Over the last couple of weeks, I have been experimenting with some old-time snack foods. I don't know what got in to my system, but I've been in the mood for boiled peanuts, a big pot of popcorn, and apple butter. They all remind me of Fall, so I'm going to use that as my excuse. It finally feels like Fall here today. Finally!)
I don't think people appreciate old-fashioned popcorn any more. We're all so used to popping that bag filled with preservatives into our microwave, we don't realize how simple it is to make popcorn. But it can be simple. I mean, today I saw that new chick on the Food Network making popcorn as part of her high paid cooking show. So if it's good enough for there, it's good enough for here.
The thing I learned a long time ago is your portion of popcorn can be small to huge, depending on the size of the pan. You could make two cups worth in a small saucepan. I've done it.
You need a pan with a tight-fitting lid, some canola or veggie oil, and some popcorn kermels. The topping of your choice comes later -- I just want salt, most of the time.
Put your pan on the stove and cover the bottom with oil. That's the secret to no stick -- it doesn't have to be an inch thick, it just has to cover the bottom to a sheen. Then, turn the heat on high and add popcorn to make one flat layer on the bottom.
When the first kernel pops, cover the pan tightly and begin to shake it on the heat. It will pop furiously, and after about a minute, turn off the heat. It will continue to pop for about two more minutes. YOU MUST KEEP SHAKING IT OR IT WILL SCORCH (do as I say, not as I do). When it stops, pour into a bowl and salt (or butter). If you're a fan of Kettle Corn, I have made a passable sugar free Kettle Corn by adding Splenda while it's very hot.
I never dreamed I'd make boiled peanuts, really. I just buy them from gross-looking old men at roadside stands. But I've had a Jones for them a lot, of late. Flash back to a conversation I had with Marianne Edwards (shoutout!) and her husband, Bo Sibilsky a few weeks back. Marianne and I seem to always run into each other at the store, and she had a huge bag of green peanuts in her cart. We got into a discussion of boiled peanuts, and she said, "Bo makes them. It's really easy." So when I saw them two weeks ago at a wedding, I engaged Bo in a recipe for Boiled Peanuts (or in Georgia, Bawled Peenuts).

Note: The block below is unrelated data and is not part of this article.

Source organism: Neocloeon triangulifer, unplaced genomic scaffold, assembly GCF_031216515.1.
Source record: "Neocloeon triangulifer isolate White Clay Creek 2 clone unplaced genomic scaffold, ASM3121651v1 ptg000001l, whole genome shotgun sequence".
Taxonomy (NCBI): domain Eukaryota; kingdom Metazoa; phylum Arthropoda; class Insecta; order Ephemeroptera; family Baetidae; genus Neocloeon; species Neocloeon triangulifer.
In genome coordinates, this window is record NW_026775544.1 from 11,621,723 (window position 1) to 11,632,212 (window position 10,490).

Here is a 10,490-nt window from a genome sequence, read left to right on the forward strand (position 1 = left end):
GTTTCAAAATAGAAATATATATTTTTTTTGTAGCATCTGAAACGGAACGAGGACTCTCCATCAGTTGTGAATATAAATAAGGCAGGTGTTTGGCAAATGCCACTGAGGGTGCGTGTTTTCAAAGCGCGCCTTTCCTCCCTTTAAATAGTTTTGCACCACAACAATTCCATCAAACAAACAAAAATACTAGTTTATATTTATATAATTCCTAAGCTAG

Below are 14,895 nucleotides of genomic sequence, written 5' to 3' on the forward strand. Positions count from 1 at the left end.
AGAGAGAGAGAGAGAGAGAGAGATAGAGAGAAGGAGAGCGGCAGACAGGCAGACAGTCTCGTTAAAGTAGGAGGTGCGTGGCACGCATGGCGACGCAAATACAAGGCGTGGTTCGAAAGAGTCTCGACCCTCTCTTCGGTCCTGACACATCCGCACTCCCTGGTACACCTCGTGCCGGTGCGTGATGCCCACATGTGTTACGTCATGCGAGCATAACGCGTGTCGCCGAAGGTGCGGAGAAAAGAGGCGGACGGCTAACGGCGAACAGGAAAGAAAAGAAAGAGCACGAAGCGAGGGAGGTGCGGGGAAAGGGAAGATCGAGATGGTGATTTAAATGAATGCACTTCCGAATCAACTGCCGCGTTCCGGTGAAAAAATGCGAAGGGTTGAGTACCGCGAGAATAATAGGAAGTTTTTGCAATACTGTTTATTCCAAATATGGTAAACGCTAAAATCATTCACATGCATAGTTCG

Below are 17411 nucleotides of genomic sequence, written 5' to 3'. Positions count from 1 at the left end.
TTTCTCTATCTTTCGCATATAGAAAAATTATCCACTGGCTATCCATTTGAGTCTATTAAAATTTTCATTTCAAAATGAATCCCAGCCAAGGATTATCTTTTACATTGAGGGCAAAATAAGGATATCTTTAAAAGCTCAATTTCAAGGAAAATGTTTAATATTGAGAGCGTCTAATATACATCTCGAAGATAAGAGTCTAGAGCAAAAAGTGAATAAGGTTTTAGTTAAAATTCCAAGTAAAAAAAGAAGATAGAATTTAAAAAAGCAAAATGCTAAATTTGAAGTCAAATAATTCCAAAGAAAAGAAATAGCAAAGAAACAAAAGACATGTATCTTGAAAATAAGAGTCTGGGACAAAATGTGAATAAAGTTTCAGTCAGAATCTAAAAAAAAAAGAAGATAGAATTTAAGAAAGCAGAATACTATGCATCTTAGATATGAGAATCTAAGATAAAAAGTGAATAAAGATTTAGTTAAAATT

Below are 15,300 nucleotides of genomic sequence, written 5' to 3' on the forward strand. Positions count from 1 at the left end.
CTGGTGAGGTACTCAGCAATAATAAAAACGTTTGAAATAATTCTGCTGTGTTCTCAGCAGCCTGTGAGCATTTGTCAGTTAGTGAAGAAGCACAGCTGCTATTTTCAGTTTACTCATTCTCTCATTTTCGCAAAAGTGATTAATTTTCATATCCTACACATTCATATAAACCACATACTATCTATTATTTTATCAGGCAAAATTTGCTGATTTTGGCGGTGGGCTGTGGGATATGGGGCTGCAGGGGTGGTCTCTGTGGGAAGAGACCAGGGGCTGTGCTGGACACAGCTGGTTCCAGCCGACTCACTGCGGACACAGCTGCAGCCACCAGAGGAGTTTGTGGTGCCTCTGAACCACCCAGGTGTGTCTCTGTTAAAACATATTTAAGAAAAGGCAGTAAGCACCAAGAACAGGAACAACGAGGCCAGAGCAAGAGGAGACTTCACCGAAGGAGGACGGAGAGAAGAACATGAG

Which reminds me of the song we used to sing in Fifth grade music..."Eatin Goober Peas. Eatin Goober Peas. They are so delicious, eatin' Goober Peas." Sung to "Bringing in the sheaves"...but I digress.
Get a BIG pot (I used my stock pot) and put in washed peanuts to three parts water. (I made about two pounds of peanuts I think. $1.29 a pound at Kroger.) Then the tricky part -- you need a salty brine or water. Add about 1/4 to 1/2 cup of table salt (really) and, if you're into spicy boiled peanuts, a handful of red pepper flakes. I used plain on Morton's salt here, and after the 1/4 cup, tasted the water. It wasn't very salty, so I added the other 1/4 cup. It gets more concentrated as they cook, but Boiled Peanuts are about salt. Bring to a boil and reduce heat to medium so they continue to boil. Leave on for at least three hours before you taste them (green peanuts=yuk). Start tasting at three hours...I actually dished up a bowl to eat during the second part of Forrest Gump, and they were good. But I turned off the heat and let the remainders steep for a while, and they were even better. Drain most of the bring and store them in a zippy bag when cooled. I won't be eating my leftovers for a couple of days, though. I ate WAY too much yesterday and I'm paying for it big time today. My lips are shriveled from all the salt and hot pepper...
Crock Pot Apple Butter
I have always loved Apple Butter, but it has so much sugar and HFCS in it, I won't buy it any more. But fall for me calls out for Apple Butter. I really thought I'd made up this recipe, but then I looked at Cooks.Com and found a bunch more like it. But mine is a little different.
When I've made it before, I did it stove top, and it takes time and energy. So I thought, how could I go this faster? Voila!
One large (or two) jars of unsweetened applesauce (I used one I got at Wal Mat. No sugar added)
1 cups apple cider (I used Simply Juice, no sugar added). Use 2 cups for two jars.
1 cup Splenda and 4 T. brown sugar Splenda (again double as needed)
2 T. ground cinnamon and 1 T. ground cloves (OR if you have apple pie spice, you about 3 T. of that).
Place in your Crock Pot and cook all day, stirring occasionally. Scrape down sides often.
Mine made under a quart of apple butter (from about twice that amount of sauce/juice). Store in refrigerator.
Much love, and Happy Fall!